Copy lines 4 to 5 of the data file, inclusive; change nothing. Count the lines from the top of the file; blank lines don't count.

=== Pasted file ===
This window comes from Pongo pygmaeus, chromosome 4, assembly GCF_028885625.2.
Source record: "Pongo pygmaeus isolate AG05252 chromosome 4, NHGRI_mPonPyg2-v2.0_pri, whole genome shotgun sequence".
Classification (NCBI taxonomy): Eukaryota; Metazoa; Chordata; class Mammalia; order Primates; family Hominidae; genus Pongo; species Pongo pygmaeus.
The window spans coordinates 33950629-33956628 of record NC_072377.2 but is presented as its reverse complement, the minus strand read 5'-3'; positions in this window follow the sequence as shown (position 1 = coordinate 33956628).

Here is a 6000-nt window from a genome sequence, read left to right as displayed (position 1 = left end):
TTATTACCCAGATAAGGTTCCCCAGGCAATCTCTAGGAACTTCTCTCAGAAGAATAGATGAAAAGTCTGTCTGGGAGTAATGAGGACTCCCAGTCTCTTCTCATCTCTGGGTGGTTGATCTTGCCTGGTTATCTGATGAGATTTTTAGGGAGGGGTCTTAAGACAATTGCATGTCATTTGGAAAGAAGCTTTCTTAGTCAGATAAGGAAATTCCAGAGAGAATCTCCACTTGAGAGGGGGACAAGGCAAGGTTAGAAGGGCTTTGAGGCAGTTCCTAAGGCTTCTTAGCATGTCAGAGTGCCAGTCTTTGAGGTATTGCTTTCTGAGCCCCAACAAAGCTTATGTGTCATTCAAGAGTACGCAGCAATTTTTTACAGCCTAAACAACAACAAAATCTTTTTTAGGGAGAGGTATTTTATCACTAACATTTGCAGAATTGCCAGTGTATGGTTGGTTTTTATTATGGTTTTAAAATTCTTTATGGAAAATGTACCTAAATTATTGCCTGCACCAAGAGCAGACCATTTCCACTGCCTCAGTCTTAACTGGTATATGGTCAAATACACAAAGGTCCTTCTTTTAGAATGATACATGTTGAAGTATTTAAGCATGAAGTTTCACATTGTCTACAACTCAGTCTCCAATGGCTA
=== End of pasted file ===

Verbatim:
The window spans coordinates 33950629-33956628 of record NC_072377.2 but is presented as its reverse complement, the minus strand read 5'-3'; positions in this window follow the sequence as shown (position 1 = coordinate 33956628).

Here is a 6000-nt window from a genome sequence, read left to right as displayed (position 1 = left end):